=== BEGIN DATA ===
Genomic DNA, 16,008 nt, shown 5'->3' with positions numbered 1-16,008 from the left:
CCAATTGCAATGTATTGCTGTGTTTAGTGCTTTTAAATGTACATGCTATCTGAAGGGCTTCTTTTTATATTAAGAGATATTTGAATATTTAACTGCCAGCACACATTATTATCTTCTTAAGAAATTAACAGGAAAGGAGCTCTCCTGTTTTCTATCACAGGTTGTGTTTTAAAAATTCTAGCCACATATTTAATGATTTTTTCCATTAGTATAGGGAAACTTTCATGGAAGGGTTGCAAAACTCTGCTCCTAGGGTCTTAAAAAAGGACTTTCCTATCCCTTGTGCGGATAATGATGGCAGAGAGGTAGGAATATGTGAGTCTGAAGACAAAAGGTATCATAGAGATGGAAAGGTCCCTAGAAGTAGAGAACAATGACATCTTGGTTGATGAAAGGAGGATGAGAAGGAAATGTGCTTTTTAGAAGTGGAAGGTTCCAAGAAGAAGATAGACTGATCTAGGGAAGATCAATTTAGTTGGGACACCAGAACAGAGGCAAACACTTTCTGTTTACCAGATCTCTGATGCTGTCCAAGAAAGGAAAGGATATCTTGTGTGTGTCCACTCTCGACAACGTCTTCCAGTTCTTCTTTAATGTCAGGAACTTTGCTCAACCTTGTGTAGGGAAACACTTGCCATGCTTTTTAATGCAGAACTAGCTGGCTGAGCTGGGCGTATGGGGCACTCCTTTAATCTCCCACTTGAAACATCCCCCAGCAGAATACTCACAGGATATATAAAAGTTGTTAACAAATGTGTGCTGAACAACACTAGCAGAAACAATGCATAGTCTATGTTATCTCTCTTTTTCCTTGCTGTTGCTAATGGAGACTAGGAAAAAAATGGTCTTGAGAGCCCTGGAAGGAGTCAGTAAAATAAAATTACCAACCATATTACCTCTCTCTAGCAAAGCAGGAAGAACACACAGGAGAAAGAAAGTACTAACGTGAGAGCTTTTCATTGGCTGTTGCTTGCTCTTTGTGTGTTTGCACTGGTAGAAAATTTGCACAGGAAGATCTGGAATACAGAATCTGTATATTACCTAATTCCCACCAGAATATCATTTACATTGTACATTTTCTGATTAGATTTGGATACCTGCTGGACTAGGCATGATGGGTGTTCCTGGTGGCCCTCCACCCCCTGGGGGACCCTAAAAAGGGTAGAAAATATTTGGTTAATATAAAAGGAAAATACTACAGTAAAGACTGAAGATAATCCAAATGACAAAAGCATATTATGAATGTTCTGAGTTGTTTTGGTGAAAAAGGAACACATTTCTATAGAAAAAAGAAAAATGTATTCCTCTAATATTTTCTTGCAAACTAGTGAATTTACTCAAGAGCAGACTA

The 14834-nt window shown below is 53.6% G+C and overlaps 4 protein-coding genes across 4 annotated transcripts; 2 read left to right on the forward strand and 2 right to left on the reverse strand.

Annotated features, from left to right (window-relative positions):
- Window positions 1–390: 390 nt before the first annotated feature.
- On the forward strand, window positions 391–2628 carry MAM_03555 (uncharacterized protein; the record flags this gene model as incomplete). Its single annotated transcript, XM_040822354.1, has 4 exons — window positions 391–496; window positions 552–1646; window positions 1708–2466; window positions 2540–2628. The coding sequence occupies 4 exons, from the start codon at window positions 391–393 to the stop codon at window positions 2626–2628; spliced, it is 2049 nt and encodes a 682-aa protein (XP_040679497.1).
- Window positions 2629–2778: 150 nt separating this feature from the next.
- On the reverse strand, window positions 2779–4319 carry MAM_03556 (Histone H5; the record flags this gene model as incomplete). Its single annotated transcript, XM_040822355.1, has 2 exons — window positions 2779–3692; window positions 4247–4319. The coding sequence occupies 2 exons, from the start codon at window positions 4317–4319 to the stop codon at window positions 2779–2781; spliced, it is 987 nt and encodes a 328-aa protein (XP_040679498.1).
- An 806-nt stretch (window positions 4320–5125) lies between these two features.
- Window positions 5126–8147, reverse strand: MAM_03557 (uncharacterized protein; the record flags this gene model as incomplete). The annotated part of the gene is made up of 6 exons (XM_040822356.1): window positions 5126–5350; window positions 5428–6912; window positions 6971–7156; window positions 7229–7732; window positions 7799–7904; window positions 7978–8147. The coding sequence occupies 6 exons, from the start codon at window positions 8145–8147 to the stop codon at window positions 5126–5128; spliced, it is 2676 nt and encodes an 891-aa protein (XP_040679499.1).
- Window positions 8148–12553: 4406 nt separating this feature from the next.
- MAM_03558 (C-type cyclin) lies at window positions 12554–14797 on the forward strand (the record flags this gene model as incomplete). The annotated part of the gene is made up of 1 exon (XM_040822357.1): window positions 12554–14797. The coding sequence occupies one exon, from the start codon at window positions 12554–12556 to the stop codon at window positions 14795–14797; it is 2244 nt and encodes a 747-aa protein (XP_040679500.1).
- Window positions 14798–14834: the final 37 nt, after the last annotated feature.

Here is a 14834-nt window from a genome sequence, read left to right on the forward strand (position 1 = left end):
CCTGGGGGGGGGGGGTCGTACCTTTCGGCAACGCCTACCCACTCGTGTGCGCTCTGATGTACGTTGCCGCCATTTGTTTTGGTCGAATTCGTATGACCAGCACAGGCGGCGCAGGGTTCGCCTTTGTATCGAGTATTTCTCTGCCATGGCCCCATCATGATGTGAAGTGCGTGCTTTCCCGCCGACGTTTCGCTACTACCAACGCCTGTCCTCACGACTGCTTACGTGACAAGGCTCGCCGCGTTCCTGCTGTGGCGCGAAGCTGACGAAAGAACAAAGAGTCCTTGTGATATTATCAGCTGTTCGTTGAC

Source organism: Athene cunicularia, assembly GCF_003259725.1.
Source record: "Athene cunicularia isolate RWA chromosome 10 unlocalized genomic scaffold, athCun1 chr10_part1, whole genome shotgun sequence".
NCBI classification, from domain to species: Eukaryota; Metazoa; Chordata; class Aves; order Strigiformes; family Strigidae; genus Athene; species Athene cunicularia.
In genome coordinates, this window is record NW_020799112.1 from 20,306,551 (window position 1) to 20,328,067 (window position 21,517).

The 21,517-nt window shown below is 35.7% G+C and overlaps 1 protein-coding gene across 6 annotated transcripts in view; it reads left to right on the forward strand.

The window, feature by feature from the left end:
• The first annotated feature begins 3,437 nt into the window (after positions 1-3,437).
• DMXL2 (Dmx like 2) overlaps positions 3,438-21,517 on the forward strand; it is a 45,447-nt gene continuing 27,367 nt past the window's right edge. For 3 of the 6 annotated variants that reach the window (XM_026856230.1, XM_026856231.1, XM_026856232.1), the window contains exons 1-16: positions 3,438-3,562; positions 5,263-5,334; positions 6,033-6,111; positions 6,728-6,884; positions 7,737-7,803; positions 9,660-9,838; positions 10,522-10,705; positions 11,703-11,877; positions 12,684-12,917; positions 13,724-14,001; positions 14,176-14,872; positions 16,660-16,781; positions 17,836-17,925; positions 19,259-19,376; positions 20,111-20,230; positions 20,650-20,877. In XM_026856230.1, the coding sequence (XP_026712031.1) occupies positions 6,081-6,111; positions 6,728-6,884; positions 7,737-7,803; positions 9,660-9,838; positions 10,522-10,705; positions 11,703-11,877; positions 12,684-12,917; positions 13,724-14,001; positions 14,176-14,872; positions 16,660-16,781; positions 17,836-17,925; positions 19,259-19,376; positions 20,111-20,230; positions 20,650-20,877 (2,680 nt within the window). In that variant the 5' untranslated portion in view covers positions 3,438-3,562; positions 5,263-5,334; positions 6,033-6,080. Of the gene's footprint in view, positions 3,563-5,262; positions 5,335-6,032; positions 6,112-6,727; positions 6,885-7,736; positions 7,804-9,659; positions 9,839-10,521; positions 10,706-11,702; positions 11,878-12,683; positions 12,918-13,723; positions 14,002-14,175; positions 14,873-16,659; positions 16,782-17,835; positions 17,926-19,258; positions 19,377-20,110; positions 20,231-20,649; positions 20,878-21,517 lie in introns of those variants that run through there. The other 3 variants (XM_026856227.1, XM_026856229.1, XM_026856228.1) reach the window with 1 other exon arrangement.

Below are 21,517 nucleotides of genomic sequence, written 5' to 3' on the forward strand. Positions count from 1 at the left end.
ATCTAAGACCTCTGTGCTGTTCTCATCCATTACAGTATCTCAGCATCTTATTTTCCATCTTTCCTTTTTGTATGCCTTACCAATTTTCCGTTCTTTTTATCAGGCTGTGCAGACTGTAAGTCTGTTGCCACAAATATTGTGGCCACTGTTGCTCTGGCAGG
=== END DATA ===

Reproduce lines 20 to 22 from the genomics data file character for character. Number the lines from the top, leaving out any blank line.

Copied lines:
The 21,517-nt window shown below is 35.7% G+C and overlaps 1 protein-coding gene across 6 annotated transcripts in view; it reads left to right on the forward strand.

The window, feature by feature from the left end:
• The first annotated feature begins 3,437 nt into the window (after positions 1-3,437).